Saturday, May 16, 2015

Job 9: Clearcoating

Many of the steps in this restoration have been nerve-wracking, but clearcoating the playfield has worried me the most - and with good reason. It's an involved, irreversible, expensive and toxic process and I wanted to get it right.  I spent weeks gathering all the supplies I needed and ended up going to a dozen specialty stores in the process.  Finally, the day arrived - I cleared my schedule on a Saturday when it wasn't too cool and the humidity was low.

I started by cleaning out my garage, sweeping the floor and corners, walls and even the ceiling to reduce the possibility of dust and dirt falling into the wet clearcoat. Then, I spread a drop cloth and positioned my playfield on some paint cans, carefully leveling it with cardboard shims. The clearcoat will pool and run downhill, so it's important to have the playfield perfectly level.

Once it was in position, I wiped the surface with a tack rag to remove loose dust and cleaned with naphtha to remove any moisture or oils.  Then it was time to suit up.

Gloves, Tyvek suit, respirator and goggles are a must - the chemicals are very toxic.  Now I was ready to clean out the spray gun, mix the two-part clearcoat, fire up the air compressor and give my playfield its first coat.

Gorgeous!  I gave it a very light coat at first, because I was worried about how the decals I used would react to the chemicals and, unfortunately, there were some very small pieces that disintegrated. Nothing I couldn't live with, though.  After this, I carefully cleaned out my measuring cups and gun with lacquer thinner.

I let this set up for a few hours, lightly sanded to give the next coat some "tooth," cleaned with a tack cloth and naptha, and went through the whole process again for the second and third coats. Dry time was about four hours between coats, and that was using the "fast" activator.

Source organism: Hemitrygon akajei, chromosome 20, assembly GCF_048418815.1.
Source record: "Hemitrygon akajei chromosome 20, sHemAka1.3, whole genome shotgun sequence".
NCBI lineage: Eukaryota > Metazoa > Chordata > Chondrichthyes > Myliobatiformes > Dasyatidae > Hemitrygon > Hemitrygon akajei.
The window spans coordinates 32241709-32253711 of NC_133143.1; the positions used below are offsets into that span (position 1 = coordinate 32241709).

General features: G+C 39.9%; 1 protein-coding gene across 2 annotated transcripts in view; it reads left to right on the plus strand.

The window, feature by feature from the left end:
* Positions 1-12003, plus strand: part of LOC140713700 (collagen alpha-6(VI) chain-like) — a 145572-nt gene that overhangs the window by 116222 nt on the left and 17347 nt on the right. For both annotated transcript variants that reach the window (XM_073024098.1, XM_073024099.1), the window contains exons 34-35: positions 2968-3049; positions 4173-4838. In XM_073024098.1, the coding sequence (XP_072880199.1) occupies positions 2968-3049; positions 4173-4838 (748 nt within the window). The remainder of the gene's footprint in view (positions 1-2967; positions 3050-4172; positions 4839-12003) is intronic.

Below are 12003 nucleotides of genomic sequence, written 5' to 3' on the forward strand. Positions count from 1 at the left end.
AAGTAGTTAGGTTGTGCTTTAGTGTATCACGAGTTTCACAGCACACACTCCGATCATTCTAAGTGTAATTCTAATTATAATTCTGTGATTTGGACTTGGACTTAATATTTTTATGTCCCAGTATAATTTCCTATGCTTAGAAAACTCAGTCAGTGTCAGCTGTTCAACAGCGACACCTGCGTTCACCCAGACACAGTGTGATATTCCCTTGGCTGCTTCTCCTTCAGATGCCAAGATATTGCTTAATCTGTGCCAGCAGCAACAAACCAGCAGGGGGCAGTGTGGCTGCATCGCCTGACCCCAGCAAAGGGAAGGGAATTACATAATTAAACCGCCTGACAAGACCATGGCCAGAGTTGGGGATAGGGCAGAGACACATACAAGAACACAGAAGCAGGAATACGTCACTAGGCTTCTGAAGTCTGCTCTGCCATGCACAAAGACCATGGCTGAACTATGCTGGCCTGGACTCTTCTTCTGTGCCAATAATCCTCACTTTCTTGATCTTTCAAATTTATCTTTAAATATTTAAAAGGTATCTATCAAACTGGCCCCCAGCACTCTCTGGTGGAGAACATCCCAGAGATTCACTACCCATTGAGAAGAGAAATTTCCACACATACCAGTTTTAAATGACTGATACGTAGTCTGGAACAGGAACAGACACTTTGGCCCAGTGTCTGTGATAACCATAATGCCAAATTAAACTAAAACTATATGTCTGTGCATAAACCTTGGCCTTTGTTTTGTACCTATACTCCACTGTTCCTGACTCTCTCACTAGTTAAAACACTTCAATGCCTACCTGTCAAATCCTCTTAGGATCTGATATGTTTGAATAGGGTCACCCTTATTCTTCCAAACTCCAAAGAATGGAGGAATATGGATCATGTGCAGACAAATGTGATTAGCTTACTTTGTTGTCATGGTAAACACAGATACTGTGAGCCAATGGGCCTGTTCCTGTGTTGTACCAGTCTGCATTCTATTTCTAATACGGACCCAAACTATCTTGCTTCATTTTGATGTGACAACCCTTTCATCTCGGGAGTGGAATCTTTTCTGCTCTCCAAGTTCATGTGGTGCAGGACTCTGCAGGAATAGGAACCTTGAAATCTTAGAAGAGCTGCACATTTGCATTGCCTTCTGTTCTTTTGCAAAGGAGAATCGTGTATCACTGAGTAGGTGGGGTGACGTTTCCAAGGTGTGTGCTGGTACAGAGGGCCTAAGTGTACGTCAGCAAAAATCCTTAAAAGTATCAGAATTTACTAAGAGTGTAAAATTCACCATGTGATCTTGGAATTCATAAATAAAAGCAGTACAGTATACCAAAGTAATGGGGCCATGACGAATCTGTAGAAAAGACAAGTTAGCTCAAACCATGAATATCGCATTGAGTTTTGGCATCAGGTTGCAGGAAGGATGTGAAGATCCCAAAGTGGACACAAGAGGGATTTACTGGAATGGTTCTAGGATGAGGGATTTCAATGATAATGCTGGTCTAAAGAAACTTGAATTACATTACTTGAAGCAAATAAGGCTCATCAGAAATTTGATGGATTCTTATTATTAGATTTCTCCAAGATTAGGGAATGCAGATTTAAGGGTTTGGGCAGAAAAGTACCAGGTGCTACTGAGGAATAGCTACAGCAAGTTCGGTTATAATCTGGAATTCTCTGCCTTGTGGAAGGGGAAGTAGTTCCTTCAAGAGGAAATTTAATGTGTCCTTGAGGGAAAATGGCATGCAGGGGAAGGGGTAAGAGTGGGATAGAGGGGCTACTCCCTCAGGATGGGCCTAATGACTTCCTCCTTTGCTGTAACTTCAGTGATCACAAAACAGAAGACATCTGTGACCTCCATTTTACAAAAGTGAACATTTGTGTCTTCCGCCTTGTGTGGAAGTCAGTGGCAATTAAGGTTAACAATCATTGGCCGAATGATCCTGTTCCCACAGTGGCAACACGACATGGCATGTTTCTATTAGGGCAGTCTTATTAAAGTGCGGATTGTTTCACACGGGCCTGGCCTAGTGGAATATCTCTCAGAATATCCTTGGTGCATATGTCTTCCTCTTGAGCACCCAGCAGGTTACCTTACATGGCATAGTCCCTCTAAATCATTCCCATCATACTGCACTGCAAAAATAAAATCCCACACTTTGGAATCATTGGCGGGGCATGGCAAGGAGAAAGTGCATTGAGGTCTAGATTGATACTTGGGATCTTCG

It was looking really good and I decided that since I was set up and had enough chemicals left and that first coat was rather thin, I'd put on an extra-protective fourth coat. My hubris was rewarded with this:

Fisheyes!  This is what happens when moisture gets into the spray gun.  Looking back, I should have changed out my air filter after the second or third coat. My beautiful glossy playfield was now full of these horrible divots.  So the next morning, I mixed up a small batch of clear and used an eyedropper to fill each pock mark and then let it set. Then, I took some sandpaper and leveled each one out. Finally, I gave the whole playfield a sanding with 400, 800, 1200, 1500 grit and ending with 2000 grit sandpaper. Here's what those fisheyes look like now:

The next step is to let the clearcoat cure. I brought it back inside and am storing it in its cabinet where it will be safe and at a relatively consistent temperature.  In about three weeks, I'll buff it and polish back the shine.

I'm over the hump! The end is in sight! Every step from here on out involves putting the machine back together, so I'm excited to finally get to play this machine again later this summer.

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